Vestiaire Collective has long been leading the way in sustainability across the fashion industry. Now, it’s bringing household names into the arena, thanks to a circularity-embracing collaboration with Alexander McQueen, and has found itself firmly part of the luxury stable, having this month secured a significant round of investment backed by luxury conglomerate Kering.
Alexander McQueen is the first label to sign up to Vestiarie Collective’s new Brand Approved venture, encouraging customers to extend the lifespan of their purchases. Longstanding McQueen customers are invited to return items they no longer wear in exchange for store credit. These pieces will then be sold under the Brand Approved label on Vestiaire.
The project also has an emphasis on traceability, which is increasingly important to building a more sustainable industry. Each piece is accompanied by a special hangtag that uses contactless technology, which when scanned will confirm the details and authentication of the item.
The collaboration marks the first time a resale site and luxury house have come together to use such tech to give customers visibility on the history and authenticity of an item they're wearing. It's an exciting step towards using tech to support circularity in fashion between the resale market and luxury brands, helping the industry to move towards a greener future.
We caught up with Vestiaire Collective co-founder Fanny Moizant to find out why it’s so important, now more than ever before, that luxury brands embrace the resale market.
Why is it so important for sustainability that we embrace circularity in fashion?
“The fashion industry can no longer function on a purely linear model; the thirst for constant newness has led to incredibly high levels of consumption which has pushed up mass over-production, making the fashion industry one of the most polluting. According to Greenpeace, clothing consumption is set to rise by 63 per cent by 2030, but at the same time we wear our clothes 40 per cent less than we did 10 years ago.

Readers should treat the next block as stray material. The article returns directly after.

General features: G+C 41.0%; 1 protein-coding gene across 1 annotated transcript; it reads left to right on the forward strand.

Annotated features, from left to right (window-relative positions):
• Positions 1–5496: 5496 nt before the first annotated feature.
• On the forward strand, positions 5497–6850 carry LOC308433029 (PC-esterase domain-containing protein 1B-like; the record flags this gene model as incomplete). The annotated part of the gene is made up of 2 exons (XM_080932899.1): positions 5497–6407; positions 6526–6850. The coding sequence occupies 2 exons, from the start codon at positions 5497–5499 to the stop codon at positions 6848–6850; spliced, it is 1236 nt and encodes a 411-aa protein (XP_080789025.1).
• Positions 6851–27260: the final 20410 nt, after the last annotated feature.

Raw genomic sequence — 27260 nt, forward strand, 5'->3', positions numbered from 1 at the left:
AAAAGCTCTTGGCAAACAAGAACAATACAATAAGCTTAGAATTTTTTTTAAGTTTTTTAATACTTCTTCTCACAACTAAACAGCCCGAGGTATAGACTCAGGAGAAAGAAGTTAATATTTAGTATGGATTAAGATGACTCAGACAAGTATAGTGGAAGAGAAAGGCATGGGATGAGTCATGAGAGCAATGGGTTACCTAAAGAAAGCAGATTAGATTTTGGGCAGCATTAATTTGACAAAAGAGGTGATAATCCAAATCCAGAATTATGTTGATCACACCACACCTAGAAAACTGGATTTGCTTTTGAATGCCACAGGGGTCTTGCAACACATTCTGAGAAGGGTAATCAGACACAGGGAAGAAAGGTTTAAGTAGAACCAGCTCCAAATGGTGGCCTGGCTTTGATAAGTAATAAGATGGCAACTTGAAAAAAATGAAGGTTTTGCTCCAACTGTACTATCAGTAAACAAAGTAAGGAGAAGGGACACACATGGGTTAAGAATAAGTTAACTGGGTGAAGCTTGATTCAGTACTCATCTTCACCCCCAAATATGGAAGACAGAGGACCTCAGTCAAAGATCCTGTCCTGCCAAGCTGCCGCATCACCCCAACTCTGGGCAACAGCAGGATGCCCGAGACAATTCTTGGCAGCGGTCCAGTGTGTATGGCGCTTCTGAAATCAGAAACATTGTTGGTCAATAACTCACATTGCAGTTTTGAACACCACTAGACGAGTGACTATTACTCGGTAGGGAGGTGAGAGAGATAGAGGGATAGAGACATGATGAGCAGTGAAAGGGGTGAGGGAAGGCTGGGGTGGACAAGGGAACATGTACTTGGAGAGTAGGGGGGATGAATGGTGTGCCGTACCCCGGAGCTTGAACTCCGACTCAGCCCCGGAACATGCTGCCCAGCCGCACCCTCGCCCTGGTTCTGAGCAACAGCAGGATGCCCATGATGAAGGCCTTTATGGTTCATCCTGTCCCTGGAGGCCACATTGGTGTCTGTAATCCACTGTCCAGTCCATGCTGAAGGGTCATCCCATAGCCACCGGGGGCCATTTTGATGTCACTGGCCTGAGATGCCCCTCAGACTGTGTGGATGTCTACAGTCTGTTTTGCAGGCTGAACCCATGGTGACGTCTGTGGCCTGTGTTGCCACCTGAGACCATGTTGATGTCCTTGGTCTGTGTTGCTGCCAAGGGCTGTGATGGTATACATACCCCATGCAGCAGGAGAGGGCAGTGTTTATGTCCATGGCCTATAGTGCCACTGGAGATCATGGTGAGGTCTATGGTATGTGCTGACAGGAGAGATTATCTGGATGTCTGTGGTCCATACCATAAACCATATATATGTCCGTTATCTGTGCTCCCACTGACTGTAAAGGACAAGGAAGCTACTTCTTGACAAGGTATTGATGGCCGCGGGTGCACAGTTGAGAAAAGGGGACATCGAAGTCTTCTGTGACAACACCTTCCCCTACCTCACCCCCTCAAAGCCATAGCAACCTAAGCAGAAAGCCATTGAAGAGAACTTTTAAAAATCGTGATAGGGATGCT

"The combination of these trends is no longer sustainable, so we really need to focus on extending the lifespan of pieces already in circulation as a solution to our need for newness. Extending the lifespan of a piece by just nine months can reduce its environmental footprint by up to 30 per cent, says WRAP [a charity which encourages sustainability through re-use and recycling]. There are so many beautiful pieces already in our wardrobes; we need to keep these pieces in circulation to reduce the current rate of production."
What’s the best way to make our own wardrobe circular?
“I’m a big believer in keeping an edited wardrobe - less is always more. I would advise that you start by going through your wardrobe and clearing out any pieces you no longer wear. You can put them back into circulation by reselling them or donating them to charity shops. Always try to keep an edited capsule wardrobe by buying fewer pieces, but when you buy, always buy quality pieces that are durable and made to stand the test of time.